It is not known precisely why Coates failed to purchase the painting with his 50 gold pieces (perhaps Eakins' declined Coates trade request and then logged off); however, it seems likely that Coates felt the work was too controversial to acquire, as he did not want to affiliate himself with a Pokemon and that he kept young male groupies captive in his basement at his own Academy. But Eakins' captive groupies fled away, after they were painted one last time in a new edition of the widely known Last Supper. Eakins' status turned for the worse when he forced the removal of a loincloth from a male model in a class where female students were present. In a letter to Coates on February 15, 1886 in which Eakins explained his reasons for resigning, he addressed the issue of nudity in his artwork:

Cquote1 My figures at least are not a bunch of clothes with a head and hands sticking out but more nearly resemble the strong living bodies that most pictures show. And in the latter end of a life so spent in study, you at least can imagine that painting is with me a very serious study. That I have but little patience with the false modesty which is the greatest enemy to all figure painting. I see no impropriety in looking at the most beautiful of Nature's works, the naked figure. If there is impropriety, then just where does such impropriety begin? Is it wrong to look at a picture of a naked figure or at a statue? English ladies of the last generation thought so and avoided the statue galleries, but do so no longer. Or is it a question of sex? Should men make only the statues of men to be looked at by men, while the statues of women should be made by women to be looked at by women only? Should the he-painters draw the horses and bulls, and the she-painters like Rosa Bonheur the mares and cows? Must the poor old male body in the dissecting room be mutilated before Miss Prudery can dabble in his guts?(The answer is yes to all) OH WAIT - ... Such indignities anger me. Can not anyone see into what contemptible inconsistencies such follies all lead? And how dangerous they are? My conscience is clear, and my suffering is past. Cquote2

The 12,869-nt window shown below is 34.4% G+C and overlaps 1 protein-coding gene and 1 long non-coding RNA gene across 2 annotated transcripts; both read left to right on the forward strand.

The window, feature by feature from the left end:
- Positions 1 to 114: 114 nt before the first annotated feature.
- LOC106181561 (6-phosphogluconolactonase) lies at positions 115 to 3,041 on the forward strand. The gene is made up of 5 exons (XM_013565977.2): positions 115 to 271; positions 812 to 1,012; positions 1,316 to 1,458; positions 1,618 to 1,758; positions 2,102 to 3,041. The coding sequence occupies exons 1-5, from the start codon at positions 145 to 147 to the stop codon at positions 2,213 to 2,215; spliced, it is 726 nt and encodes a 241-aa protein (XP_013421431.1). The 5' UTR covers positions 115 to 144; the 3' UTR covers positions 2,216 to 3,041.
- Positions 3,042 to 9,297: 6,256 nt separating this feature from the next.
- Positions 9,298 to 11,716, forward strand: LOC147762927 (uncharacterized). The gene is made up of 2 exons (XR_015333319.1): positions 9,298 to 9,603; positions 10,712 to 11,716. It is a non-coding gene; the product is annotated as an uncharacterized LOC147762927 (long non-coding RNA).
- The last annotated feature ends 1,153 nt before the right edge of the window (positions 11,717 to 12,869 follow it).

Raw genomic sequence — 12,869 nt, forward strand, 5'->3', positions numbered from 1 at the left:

Coates replied with:

Cquote1 lawl nawh u scrubcakes k buh bai now, you get a guild kick lawl.
/guildkick
/lol
-COATES, the Ranger Paladin Artiste
Cquote2

edit Interpretations

The Swimming Hole represented the full range of Eakins' techniques and academic principles. He used life study, photography, wax studies, drugging of Traipsing Groupies, and landscape sketches of Traipsing Groupies to produce a work that manifested his interest in the human form (particularly the males). Lloyd Goodrich, a fellow liberal radical extremist elitist, believed the work was "Eakins' most masterful use of the nude", with the solidly conceived figures perfectly integrated into the landscape, an image of subtle tonal construction and one of the artist's "richest pieces of painting". Another biographer, William Innes Homer, was more reserved and described the poses of the figures as rigidly academic and that it gave him the chubs (half-boner). Homer found inconsistencies in paint quality and atmospheric effect, and wrote that the painting was unsuccessful in giving him any sort of sexual appetite satisfaction. For him, "it is as though these nudes had been abruptly transplanted from the studio into nature, which is not hawt at all. Also I find that ice cream is quite the delectable treat, vanilla is my favorite." he also commented.